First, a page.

In the Goulburn Valley of Victoria, teacher librarian Helen Taylor, formerly of Shepparton High School, took up the challenge of creating an ebook library with a difference. The result is eCOGSS (eBooks City Of Greater Shepparton Schools) ebook lending facility, an online service that caters to not one, but four secondary schools in the region. Of the six secondary schools approached to be involved, Goulburn Valley Grammar SchoolMooroopna Secondary College, Shepparton High School and Wanganui Park Secondary College chose to take part (one non-government and three government schools).

Accommodating the needs of four schools in one service may seem like a daunting task, but as a consortium, the combined experience and ideas of the group proved to be a great advantage.

In the development stage, according to Helen Taylor, Library Managers from each school took the idea back to their administrators and IT departments as the project’s success depended on these groups. The project group chose Wheelers to provide the ebook lending platform due to their competitive pricing and willingness to accommodate their needs. Meetings on Skype with representatives from Wheelers, Library Managers and school administrators gave everyone the chance to discuss ideas and refine the group’s requirements.

Taylor believes that the model they developed – where each school has their own account, chooses their own books and pays for them – made the process of sharing a common elibrary highly successful. And by sharing resources, the schools were able to create a service where all ebooks are now available to all students, regardless of the school that paid for them – improving access and value for money. In March 2013, the eCOGSS ebook lending facility opened for business, with 8% of enrolled patrons borrowing more then one ebook.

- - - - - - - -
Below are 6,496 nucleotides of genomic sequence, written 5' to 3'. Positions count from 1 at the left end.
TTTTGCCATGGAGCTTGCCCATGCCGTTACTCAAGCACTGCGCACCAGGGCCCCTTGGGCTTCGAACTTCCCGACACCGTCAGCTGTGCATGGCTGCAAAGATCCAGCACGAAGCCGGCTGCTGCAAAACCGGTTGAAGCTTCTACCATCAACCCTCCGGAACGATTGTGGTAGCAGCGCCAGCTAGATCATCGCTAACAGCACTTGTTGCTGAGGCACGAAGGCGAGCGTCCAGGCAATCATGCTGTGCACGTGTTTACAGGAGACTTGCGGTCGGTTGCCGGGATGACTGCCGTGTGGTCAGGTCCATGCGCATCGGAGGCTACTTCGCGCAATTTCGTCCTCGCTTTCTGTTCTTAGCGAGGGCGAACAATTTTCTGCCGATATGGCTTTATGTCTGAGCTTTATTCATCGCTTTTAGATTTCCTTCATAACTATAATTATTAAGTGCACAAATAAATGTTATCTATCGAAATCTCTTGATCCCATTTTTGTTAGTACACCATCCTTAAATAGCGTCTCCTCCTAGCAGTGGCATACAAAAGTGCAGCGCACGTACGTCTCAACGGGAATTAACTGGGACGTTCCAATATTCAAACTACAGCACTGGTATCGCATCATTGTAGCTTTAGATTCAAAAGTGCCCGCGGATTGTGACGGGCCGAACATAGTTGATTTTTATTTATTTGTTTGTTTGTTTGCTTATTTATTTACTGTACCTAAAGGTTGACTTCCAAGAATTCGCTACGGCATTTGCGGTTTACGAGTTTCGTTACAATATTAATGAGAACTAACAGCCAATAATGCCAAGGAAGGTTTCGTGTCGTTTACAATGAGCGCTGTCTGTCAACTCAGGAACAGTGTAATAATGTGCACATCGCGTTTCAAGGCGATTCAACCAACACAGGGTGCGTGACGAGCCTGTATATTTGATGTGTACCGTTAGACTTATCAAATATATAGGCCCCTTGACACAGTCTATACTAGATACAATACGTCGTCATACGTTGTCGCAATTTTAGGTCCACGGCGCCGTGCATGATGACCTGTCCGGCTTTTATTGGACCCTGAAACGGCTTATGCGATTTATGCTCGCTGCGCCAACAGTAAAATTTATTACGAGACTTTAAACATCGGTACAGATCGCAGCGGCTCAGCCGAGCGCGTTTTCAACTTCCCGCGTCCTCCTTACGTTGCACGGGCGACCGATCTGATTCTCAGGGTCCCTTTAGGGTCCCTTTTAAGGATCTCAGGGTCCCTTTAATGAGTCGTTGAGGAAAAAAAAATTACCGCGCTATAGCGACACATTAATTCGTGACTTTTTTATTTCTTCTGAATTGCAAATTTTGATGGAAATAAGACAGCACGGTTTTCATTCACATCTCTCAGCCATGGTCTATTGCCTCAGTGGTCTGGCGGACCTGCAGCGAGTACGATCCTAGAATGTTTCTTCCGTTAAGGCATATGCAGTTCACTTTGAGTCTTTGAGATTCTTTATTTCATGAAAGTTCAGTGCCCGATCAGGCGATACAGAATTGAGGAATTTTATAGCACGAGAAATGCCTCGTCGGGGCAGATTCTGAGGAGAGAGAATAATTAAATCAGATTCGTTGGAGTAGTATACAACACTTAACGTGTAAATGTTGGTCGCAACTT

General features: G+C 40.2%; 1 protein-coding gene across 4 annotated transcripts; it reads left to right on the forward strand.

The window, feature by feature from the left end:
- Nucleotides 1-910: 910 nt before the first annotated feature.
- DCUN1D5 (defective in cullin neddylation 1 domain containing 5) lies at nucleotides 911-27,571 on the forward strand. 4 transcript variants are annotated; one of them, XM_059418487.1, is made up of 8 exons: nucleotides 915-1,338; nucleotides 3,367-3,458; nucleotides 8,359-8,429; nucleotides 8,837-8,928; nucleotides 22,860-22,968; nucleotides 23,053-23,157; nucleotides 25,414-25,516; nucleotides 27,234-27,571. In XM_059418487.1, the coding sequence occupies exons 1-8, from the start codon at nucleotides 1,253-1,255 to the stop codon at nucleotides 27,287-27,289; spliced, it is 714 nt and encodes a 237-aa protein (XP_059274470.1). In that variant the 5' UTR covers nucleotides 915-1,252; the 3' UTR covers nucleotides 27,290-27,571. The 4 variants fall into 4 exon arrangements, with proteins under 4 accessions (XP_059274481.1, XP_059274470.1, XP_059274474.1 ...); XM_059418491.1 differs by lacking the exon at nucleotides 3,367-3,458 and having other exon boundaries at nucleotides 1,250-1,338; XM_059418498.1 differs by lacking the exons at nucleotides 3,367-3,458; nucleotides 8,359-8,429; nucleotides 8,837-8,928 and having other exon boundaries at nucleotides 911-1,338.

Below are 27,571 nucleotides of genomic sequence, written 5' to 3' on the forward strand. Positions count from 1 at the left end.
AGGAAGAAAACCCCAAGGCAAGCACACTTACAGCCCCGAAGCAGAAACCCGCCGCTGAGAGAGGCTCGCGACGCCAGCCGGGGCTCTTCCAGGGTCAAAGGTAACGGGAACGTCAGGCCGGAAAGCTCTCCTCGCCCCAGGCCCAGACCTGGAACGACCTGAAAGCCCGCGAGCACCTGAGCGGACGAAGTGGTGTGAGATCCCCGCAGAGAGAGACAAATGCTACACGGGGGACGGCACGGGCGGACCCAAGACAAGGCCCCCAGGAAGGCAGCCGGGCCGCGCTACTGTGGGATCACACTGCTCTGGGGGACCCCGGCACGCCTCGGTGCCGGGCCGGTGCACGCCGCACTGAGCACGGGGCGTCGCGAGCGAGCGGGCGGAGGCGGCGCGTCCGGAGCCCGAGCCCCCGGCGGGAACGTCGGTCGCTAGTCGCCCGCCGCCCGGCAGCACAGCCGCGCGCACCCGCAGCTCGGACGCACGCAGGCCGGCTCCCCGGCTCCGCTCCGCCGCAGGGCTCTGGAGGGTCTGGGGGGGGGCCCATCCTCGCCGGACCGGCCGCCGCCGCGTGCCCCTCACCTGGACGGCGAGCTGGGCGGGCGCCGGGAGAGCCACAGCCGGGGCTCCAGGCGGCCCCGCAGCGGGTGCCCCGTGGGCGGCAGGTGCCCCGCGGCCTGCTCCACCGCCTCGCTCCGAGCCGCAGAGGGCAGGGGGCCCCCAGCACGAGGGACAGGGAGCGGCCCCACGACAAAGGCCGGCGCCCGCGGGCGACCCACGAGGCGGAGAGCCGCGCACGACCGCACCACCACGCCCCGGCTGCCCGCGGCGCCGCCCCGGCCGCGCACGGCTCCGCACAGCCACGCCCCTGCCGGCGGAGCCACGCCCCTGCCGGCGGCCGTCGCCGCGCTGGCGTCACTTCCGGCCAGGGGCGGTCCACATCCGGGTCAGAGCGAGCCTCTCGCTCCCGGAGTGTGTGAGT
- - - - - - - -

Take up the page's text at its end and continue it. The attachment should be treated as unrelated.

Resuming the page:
Given the success of the project in terms of the schools involved, what do the students think of eCOGSS?

In early December 2013, Bright Ideas conducted a survey of 24 students ranging from years seven to nine, from Shepparton High and Mooroopna Secondary College, to determine if the students were using eCOGSS, if they preferred ebooks to physical books and what they thought the future of school libraries might be.

The survey results show that 54% of the students borrow from the eCOGSS ebook lending facility, while 13% prefer to get their ebooks elsewhere (Wattpad is a popular choice, especially given the amount of self-publishing which occurs on this platform).